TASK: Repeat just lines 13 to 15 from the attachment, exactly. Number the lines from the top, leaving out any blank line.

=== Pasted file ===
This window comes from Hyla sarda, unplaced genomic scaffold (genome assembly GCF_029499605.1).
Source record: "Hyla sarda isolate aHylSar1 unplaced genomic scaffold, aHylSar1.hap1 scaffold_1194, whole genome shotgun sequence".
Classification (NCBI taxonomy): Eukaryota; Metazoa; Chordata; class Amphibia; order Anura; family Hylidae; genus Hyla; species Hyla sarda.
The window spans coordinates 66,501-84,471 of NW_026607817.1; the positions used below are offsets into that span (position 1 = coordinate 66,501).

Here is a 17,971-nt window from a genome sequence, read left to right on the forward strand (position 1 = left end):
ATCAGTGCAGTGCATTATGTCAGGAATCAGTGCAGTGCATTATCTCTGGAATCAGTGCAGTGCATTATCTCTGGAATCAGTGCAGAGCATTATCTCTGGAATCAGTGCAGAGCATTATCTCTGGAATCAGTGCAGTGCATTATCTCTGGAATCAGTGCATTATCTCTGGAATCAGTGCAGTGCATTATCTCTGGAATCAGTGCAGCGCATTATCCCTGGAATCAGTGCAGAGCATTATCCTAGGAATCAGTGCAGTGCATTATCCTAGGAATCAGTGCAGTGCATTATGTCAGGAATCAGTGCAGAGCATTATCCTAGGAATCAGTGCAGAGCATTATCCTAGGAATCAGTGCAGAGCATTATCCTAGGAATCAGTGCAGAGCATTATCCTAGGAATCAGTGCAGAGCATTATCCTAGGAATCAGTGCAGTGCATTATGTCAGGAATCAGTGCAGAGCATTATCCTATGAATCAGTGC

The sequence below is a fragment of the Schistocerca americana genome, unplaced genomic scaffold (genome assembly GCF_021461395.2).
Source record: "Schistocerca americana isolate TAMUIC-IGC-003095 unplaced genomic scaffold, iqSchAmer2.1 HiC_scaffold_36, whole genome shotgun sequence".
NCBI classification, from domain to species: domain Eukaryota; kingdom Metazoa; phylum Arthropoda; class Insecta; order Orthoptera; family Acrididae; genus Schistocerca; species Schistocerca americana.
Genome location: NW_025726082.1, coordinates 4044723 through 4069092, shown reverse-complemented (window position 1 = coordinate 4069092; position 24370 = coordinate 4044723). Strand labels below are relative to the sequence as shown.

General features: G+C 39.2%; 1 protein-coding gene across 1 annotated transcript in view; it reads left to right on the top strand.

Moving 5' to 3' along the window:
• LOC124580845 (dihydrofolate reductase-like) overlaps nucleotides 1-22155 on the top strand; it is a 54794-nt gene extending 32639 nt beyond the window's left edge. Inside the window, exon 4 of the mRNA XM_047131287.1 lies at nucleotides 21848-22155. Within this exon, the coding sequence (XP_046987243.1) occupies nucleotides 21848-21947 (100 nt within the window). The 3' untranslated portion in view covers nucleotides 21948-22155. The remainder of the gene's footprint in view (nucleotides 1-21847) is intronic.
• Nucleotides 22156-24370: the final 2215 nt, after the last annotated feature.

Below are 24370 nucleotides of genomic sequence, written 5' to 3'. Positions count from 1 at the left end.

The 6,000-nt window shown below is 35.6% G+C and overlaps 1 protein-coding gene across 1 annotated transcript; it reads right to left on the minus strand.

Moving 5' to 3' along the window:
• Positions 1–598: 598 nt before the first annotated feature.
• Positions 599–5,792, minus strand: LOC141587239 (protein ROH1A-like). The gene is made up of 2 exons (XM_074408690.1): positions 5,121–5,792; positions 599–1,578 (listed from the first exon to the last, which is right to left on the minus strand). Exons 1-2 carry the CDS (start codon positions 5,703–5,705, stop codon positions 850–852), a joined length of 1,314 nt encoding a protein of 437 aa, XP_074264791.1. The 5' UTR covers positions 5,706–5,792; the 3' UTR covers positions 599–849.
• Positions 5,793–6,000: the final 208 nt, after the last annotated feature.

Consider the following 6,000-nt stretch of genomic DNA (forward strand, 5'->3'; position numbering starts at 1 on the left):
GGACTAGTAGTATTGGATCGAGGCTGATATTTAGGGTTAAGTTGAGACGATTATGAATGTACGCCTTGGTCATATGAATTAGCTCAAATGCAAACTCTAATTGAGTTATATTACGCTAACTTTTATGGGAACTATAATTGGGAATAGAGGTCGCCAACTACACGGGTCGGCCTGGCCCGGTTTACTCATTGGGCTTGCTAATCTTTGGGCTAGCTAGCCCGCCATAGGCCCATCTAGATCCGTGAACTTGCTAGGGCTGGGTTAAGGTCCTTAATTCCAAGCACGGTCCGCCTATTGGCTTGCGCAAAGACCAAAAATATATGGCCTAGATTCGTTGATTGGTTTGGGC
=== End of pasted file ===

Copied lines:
• LOC124580845 (dihydrofolate reductase-like) overlaps nucleotides 1-22155 on the top strand; it is a 54794-nt gene extending 32639 nt beyond the window's left edge. Inside the window, exon 4 of the mRNA XM_047131287.1 lies at nucleotides 21848-22155. Within this exon, the coding sequence (XP_046987243.1) occupies nucleotides 21848-21947 (100 nt within the window). The 3' untranslated portion in view covers nucleotides 21948-22155. The remainder of the gene's footprint in view (nucleotides 1-21847) is intronic.
• Nucleotides 22156-24370: the final 2215 nt, after the last annotated feature.

Below are 24370 nucleotides of genomic sequence, written 5' to 3'. Positions count from 1 at the left end.